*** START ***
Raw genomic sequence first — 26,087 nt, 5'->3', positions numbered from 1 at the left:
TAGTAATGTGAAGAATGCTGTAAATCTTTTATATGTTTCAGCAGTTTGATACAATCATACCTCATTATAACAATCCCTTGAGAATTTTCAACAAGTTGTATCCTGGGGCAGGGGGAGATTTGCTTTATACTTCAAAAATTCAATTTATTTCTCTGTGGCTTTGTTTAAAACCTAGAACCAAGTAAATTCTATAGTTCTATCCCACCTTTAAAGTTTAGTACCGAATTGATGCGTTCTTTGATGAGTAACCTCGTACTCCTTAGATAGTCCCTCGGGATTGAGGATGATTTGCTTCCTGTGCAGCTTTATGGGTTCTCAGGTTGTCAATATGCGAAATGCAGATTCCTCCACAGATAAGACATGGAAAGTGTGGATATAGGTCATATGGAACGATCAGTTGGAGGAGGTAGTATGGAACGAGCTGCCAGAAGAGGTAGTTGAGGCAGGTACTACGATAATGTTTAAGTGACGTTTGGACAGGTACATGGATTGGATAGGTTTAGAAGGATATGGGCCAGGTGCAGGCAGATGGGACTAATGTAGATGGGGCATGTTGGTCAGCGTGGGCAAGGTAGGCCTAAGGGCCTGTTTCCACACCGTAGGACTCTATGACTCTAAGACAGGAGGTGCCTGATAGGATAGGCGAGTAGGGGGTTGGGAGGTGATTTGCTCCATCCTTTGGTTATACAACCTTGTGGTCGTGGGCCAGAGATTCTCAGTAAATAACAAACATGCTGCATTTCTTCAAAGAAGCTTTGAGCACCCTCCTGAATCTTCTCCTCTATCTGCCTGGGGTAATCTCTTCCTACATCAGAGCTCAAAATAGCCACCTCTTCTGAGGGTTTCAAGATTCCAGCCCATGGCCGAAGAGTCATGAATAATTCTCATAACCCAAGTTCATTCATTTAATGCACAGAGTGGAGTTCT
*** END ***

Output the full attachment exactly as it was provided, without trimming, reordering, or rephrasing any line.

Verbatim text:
Raw genomic sequence first — 26,087 nt, 5'->3', positions numbered from 1 at the left:
TAGTAATGTGAAGAATGCTGTAAATCTTTTATATGTTTCAGCAGTTTGATACAATCATACCTCATTATAACAATCCCTTGAGAATTTTCAACAAGTTGTATCCTGGGGCAGGGGGAGATTTGCTTTATACTTCAAAAATTCAATTTATTTCTCTGTGGCTTTGTTTAAAACCTAGAACCAAGTAAATTCTATAGTTCTATCCCACCTTTAAAGTTTAGTACCGAATTGATGCGTTCTTTGATGAGTAACCTCGTACTCCTTAGATAGTCCCTCGGGATTGAGGATGATTTGCTTCCTGTGCAGCTTTATGGGTTCTCAGGTTGTCAATATGCGAAATGCAGATTCCTCCACAGATAAGACATGGAAAGTGTGGATATAGGTCATATGGAACGATCAGTTGGAGGAGGTAGTATGGAACGAGCTGCCAGAAGAGGTAGTTGAGGCAGGTACTACGATAATGTTTAAGTGACGTTTGGACAGGTACATGGATTGGATAGGTTTAGAAGGATATGGGCCAGGTGCAGGCAGATGGGACTAATGTAGATGGGGCATGTTGGTCAGCGTGGGCAAGGTAGGCCTAAGGGCCTGTTTCCACACCGTAGGACTCTATGACTCTAAGACAGGAGGTGCCTGATAGGATAGGCGAGTAGGGGGTTGGGAGGTGATTTGCTCCATCCTTTGGTTATACAACCTTGTGGTCGTGGGCCAGAGATTCTCAGTAAATAACAAACATGCTGCATTTCTTCAAAGAAGCTTTGAGCACCCTCCTGAATCTTCTCCTCTATCTGCCTGGGGTAATCTCTTCCTACATCAGAGCTCAAAATAGCCACCTCTTCTGAGGGTTTCAAGATTCCAGCCCATGGCCGAAGAGTCATGAATAATTCTCATAACCCAAGTTCATTCATTTAATGCACAGAGTGGAGTTCT